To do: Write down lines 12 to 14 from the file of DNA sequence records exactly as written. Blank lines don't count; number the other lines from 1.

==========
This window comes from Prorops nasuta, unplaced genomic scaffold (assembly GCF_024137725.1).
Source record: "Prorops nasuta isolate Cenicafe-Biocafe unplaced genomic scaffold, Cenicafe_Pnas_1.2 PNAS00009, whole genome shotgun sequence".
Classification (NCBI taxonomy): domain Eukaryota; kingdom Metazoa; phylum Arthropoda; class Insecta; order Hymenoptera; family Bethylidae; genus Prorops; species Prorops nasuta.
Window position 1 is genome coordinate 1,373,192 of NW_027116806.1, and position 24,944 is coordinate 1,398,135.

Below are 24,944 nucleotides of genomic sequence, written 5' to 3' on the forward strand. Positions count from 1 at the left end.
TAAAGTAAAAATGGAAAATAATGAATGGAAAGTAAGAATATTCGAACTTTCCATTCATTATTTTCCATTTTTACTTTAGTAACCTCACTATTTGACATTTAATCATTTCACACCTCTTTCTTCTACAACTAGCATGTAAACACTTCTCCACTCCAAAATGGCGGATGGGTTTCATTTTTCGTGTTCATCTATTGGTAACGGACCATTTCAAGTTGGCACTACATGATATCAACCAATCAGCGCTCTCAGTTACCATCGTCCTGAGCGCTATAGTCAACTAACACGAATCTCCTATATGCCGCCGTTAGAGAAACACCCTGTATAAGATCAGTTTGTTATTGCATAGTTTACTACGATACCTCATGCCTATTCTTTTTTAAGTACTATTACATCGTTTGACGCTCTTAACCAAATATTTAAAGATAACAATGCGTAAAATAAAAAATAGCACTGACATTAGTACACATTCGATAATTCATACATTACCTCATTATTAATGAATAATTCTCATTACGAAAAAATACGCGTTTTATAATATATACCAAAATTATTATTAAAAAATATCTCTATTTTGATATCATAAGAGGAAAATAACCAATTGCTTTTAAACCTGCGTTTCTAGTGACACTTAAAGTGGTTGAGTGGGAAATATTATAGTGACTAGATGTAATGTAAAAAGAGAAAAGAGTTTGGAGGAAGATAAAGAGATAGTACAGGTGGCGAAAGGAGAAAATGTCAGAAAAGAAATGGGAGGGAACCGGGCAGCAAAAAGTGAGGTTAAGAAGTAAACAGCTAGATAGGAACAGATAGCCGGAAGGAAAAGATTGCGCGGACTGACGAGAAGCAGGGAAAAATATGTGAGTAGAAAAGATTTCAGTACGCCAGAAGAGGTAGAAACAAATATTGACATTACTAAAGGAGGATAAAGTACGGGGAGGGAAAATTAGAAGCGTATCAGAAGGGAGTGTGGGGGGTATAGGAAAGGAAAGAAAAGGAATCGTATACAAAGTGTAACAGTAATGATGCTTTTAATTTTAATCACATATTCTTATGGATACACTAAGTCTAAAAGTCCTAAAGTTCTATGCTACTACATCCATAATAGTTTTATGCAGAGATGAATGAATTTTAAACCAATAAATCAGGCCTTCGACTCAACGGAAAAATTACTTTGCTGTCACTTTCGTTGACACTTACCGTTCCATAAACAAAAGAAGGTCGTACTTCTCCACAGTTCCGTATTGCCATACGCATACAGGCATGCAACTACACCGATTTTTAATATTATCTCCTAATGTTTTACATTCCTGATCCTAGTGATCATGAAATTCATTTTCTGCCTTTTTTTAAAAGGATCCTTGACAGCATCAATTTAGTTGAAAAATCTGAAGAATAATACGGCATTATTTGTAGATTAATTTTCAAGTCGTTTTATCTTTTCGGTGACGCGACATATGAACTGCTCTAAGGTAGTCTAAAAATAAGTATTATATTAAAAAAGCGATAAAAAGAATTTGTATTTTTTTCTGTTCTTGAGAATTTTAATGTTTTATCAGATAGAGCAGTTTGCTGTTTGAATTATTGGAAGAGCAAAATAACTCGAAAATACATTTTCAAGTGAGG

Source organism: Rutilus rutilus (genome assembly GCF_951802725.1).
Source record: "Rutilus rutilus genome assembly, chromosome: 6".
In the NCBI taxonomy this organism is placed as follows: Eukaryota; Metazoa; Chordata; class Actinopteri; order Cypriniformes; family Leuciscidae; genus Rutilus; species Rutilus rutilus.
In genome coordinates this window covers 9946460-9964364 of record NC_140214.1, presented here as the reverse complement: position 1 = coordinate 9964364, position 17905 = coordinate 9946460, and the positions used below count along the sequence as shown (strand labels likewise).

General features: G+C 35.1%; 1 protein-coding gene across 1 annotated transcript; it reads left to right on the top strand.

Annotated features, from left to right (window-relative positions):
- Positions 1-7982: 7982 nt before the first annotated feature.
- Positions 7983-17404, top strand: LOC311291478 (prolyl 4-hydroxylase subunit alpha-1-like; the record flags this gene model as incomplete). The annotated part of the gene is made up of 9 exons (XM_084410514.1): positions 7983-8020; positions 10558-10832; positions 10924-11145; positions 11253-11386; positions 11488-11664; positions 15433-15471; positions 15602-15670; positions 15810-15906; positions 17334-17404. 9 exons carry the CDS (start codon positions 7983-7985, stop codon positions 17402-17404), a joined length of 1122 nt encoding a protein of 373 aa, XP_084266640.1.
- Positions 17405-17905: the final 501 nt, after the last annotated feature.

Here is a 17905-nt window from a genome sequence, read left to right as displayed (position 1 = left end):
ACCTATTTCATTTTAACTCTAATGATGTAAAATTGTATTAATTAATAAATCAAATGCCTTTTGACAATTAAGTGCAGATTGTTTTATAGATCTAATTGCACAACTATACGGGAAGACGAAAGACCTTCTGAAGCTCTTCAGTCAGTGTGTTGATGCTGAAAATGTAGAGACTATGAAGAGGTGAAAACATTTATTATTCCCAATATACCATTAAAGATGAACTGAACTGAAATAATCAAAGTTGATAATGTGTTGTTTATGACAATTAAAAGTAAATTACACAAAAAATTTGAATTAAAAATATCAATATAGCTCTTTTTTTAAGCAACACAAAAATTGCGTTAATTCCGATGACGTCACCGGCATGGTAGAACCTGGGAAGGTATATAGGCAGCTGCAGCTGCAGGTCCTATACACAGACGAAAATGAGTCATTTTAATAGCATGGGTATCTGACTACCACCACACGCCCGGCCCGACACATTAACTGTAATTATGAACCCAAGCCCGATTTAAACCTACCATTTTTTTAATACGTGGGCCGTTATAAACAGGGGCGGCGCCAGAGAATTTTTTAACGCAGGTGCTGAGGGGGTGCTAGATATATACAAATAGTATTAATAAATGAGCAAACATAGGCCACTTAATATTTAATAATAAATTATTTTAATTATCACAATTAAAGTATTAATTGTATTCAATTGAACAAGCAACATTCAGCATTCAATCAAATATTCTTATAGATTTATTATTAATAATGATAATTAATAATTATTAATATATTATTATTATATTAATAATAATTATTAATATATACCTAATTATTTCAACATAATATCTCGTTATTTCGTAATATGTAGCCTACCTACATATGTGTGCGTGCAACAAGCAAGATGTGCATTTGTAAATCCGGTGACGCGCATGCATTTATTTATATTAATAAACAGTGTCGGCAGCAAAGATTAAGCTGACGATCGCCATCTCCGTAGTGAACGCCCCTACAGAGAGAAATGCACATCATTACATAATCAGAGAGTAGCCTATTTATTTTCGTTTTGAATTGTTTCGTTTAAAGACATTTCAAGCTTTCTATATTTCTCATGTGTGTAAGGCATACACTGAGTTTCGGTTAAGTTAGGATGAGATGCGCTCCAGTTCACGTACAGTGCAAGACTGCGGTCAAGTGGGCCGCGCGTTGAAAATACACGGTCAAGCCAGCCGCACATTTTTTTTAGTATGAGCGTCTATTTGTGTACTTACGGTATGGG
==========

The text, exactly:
Annotated features, from left to right (window-relative positions):
- Positions 1-7982: 7982 nt before the first annotated feature.
- Positions 7983-17404, top strand: LOC311291478 (prolyl 4-hydroxylase subunit alpha-1-like; the record flags this gene model as incomplete). The annotated part of the gene is made up of 9 exons (XM_084410514.1): positions 7983-8020; positions 10558-10832; positions 10924-11145; positions 11253-11386; positions 11488-11664; positions 15433-15471; positions 15602-15670; positions 15810-15906; positions 17334-17404. 9 exons carry the CDS (start codon positions 7983-7985, stop codon positions 17402-17404), a joined length of 1122 nt encoding a protein of 373 aa, XP_084266640.1.